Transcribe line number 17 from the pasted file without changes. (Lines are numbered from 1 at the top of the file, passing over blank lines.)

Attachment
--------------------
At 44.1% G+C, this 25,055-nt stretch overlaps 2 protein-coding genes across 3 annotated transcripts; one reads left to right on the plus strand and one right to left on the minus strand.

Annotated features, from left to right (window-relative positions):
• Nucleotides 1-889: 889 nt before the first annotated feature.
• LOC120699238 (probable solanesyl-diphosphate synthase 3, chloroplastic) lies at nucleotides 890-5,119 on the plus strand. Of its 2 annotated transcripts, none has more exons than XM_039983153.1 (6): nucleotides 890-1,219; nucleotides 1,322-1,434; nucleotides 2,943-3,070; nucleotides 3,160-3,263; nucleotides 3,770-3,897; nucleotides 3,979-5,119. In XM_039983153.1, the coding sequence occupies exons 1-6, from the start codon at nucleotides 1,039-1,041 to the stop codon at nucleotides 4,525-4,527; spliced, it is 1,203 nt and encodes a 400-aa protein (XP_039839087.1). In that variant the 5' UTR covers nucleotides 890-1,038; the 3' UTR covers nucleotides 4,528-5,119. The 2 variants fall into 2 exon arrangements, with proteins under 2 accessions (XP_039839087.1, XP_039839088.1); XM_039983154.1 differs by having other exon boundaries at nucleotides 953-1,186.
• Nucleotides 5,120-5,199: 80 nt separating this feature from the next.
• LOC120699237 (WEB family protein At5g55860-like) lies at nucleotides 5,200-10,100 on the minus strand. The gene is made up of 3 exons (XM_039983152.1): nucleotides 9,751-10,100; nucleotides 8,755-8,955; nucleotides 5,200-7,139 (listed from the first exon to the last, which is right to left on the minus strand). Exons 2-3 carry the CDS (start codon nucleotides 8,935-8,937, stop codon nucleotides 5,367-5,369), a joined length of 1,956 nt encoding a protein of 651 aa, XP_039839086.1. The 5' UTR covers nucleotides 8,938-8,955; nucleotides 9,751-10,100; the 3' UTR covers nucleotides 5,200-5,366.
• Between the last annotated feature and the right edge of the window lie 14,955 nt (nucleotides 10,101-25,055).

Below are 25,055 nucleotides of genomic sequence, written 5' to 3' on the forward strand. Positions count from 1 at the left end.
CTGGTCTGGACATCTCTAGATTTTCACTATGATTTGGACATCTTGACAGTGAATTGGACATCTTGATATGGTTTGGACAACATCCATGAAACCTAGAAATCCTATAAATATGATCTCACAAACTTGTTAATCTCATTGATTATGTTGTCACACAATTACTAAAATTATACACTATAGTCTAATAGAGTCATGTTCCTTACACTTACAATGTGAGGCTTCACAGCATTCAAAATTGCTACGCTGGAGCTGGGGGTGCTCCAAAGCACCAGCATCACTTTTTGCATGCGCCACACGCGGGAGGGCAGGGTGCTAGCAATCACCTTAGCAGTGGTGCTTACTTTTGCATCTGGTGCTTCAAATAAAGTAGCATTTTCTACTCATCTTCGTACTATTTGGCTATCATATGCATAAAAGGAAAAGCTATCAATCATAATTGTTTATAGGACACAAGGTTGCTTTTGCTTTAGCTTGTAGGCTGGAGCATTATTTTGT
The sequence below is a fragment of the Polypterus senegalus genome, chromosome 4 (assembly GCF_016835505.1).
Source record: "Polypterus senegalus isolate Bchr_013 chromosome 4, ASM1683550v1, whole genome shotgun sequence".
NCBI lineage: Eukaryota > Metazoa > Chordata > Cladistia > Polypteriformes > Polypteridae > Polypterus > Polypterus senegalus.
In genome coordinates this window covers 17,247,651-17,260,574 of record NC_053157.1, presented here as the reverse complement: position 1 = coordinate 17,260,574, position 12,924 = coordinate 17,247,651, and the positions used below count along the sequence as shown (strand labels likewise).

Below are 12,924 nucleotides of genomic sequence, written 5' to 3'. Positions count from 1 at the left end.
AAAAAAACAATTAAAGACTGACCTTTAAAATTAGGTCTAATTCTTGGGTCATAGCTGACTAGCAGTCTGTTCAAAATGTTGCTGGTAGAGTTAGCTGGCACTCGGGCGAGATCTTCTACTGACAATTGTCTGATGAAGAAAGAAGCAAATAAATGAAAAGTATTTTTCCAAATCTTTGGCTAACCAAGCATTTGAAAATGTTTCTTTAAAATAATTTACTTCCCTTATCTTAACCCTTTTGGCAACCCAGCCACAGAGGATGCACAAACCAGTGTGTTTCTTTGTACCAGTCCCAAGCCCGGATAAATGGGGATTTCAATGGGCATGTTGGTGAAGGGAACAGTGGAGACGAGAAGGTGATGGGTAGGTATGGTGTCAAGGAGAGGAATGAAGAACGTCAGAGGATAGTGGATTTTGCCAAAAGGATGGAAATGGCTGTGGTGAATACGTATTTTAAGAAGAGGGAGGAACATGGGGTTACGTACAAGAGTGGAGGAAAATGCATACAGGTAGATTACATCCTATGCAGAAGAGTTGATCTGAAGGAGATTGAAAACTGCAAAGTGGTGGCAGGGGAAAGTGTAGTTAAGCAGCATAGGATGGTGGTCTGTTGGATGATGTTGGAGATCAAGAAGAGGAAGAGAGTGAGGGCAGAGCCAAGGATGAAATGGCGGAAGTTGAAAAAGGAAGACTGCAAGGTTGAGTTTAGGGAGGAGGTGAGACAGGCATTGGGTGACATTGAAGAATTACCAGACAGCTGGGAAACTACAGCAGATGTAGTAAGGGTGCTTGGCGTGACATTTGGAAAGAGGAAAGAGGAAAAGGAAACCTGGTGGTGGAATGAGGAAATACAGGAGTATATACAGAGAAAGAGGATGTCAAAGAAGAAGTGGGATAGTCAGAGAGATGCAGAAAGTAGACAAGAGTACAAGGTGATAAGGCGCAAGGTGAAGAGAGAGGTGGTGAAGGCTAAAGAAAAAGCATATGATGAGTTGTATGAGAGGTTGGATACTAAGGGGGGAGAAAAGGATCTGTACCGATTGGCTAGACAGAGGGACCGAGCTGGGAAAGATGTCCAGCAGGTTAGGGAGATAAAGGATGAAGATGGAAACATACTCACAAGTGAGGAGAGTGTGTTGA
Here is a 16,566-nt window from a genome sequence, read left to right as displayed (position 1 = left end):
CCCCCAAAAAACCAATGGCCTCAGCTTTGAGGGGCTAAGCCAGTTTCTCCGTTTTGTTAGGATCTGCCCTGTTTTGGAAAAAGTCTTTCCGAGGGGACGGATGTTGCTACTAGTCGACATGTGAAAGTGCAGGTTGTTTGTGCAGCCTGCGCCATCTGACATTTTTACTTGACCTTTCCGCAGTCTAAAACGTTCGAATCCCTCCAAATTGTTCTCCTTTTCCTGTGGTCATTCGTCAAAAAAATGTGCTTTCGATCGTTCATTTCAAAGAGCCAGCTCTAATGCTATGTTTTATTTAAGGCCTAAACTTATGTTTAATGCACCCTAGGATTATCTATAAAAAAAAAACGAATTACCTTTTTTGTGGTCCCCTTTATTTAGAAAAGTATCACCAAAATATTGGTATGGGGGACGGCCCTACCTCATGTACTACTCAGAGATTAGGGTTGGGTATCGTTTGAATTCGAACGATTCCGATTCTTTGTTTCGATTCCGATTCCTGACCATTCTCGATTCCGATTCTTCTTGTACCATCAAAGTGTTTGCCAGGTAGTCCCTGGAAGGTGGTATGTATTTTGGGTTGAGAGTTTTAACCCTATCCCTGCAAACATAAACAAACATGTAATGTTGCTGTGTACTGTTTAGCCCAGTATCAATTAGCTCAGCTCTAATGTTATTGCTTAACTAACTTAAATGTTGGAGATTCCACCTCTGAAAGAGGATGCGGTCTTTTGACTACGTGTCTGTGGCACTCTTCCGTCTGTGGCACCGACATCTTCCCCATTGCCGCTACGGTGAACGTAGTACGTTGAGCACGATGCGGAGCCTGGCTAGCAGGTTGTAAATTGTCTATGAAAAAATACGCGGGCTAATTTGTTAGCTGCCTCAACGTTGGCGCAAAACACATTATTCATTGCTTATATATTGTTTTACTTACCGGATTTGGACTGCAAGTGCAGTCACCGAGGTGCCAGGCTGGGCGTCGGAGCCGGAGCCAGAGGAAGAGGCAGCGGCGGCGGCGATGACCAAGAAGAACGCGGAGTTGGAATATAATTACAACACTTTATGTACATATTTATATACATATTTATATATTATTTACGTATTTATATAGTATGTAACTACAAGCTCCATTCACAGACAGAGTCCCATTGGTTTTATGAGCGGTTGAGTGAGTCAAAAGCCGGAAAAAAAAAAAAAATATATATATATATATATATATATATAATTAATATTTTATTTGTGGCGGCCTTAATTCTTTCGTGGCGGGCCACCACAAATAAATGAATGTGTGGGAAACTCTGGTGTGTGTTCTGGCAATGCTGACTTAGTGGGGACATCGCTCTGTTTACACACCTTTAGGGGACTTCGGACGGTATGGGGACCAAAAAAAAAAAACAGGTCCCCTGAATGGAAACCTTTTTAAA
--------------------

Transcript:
CCCCCAAAAAACCAATGGCCTCAGCTTTGAGGGGCTAAGCCAGTTTCTCCGTTTTGTTAGGATCTGCCCTGTTTTGGAAAAAGTCTTTCCGAGGGGACGGATGTTGCTACTAGTCGACATGTGAAAGTGCAGGTTGTTTGTGCAGCCTGCGCCATCTGACATTTTTACTTGACCTTTCCGCAGTCTAAAACGTTCGAATCCCTCCAAATTGTTCTCCTTTTCCTGTGGTCATTCGTCAAAAAAATGTGCTTTCGATCGTTCATTTCAAAGAGCCAGCTCTAATGCTATGTTTTATTTAAGGCCTAAACTTATGTTTAATGCACCCTAGGATTATCTATAAAAAAAAAACGAATTACCTTTTTTGTGGTCCCCTTTATTTAGAAAAGTATCACCAAAATATTGGTATGGGGGACGGCCCTACCTCATGTACTACTCAGAGATTAGGGTTGGGTATCGTTTGAATTCGAACGATTCCGATTCTTTGTTTCGATTCCGATTCCTGACCATTCTCGATTCCGATTCTTCTTGTACCATCAAAGTGTTTGCCAGGTAGTCCCTGGAAGGTGGTATGTATTTTGGGTTGAGAGTTTTAACCCTATCCCTGCAAACATAAACAAACATGTAATGTTGCTGTGTACTGTTTAGCCCAGTATCAATTAGCTCAGCTCTAATGTTATTGCTTAACTAACTTAAATGTTGGAGATTCCACCTCTGAAAGAGGATGCGGTCTTTTGACTACGTGTCTGTGGCACTCTTCCGTCTGTGGCACCGACATCTTCCCCATTGCCGCTACGGTGAACGTAGTACGTTGAGCACGATGCGGAGCCTGGCTAGCAGGTTGTAAATTGTCTATGAAAAAATACGCGGGCTAATTTGTTAGCTGCCTCAACGTTGGCGCAAAACACATTATTCATTGCTTATATATTGTTTTACTTACCGGATTTGGACTGCAAGTGCAGTCACCGAGGTGCCAGGCTGGGCGTCGGAGCCGGAGCCAGAGGAAGAGGCAGCGGCGGCGGCGATGACCAAGAAGAACGCGGAGTTGGAATATAATTACAACACTTTATGTACATATTTATATACATATTTATATATTATTTACGTATTTATATAGTATGTAACTACAAGCTCCATTCACAGACAGAGTCCCATTGGTTTTATGAGCGGTTGAGTGAGTCAAAAGCCGGAAAAAAAAAAAAAATATATATATATATATATATATATATAATTAATATTTTATTTGTGGCGGCCTTAATTCTTTCGTGGCGGGCCACCACAAATAAATGAATGTGTGGGAAACTCTGGTGTGTGTTCTGGCAATGCTGACTTAGTGGGGACATCGCTCTGTTTACACACCTTTAGGGGACTTCGGACGGTATGGGGACCAAAAAAAAAAAACAGGTCCCCTGAATGGAAACCTTTTTAAA